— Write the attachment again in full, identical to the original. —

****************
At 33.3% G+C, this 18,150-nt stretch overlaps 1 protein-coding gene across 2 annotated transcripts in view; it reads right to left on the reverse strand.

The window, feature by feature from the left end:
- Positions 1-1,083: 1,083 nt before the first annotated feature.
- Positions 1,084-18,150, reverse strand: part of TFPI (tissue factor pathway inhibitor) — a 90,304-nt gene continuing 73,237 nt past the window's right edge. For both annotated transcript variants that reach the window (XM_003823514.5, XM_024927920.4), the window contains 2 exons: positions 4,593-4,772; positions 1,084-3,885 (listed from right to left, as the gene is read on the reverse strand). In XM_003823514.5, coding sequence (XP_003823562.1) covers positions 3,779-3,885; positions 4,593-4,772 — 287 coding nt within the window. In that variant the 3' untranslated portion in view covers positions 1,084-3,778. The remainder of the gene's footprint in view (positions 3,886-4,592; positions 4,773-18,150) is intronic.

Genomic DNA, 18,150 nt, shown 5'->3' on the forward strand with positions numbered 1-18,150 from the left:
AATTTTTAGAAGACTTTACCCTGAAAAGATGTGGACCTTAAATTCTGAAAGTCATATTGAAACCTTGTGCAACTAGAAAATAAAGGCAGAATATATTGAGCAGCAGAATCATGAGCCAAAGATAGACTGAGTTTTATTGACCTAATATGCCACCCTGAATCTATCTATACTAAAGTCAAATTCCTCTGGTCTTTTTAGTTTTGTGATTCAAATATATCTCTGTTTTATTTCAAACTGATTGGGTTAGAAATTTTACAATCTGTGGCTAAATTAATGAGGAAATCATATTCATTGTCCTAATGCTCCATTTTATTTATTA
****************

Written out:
At 33.3% G+C, this 18,150-nt stretch overlaps 1 protein-coding gene across 2 annotated transcripts in view; it reads right to left on the reverse strand.

The window, feature by feature from the left end:
- Positions 1-1,083: 1,083 nt before the first annotated feature.
- Positions 1,084-18,150, reverse strand: part of TFPI (tissue factor pathway inhibitor) — a 90,304-nt gene continuing 73,237 nt past the window's right edge. For both annotated transcript variants that reach the window (XM_003823514.5, XM_024927920.4), the window contains 2 exons: positions 4,593-4,772; positions 1,084-3,885 (listed from right to left, as the gene is read on the reverse strand). In XM_003823514.5, coding sequence (XP_003823562.1) covers positions 3,779-3,885; positions 4,593-4,772 — 287 coding nt within the window. In that variant the 3' untranslated portion in view covers positions 1,084-3,778. The remainder of the gene's footprint in view (positions 3,886-4,592; positions 4,773-18,150) is intronic.

Genomic DNA, 18,150 nt, shown 5'->3' on the forward strand with positions numbered 1-18,150 from the left:
AATTTTTAGAAGACTTTACCCTGAAAAGATGTGGACCTTAAATTCTGAAAGTCATATTGAAACCTTGTGCAACTAGAAAATAAAGGCAGAATATATTGAGCAGCAGAATCATGAGCCAAAGATAGACTGAGTTTTATTGACCTAATATGCCACCCTGAATCTATCTATACTAAAGTCAAATTCCTCTGGTCTTTTTAGTTTTGTGATTCAAATATATCTCTGTTTTATTTCAAACTGATTGGGTTAGAAATTTTACAATCTGTGGCTAAATTAATGAGGAAATCATATTCATTGTCCTAATGCTCCATTTTATTTATTA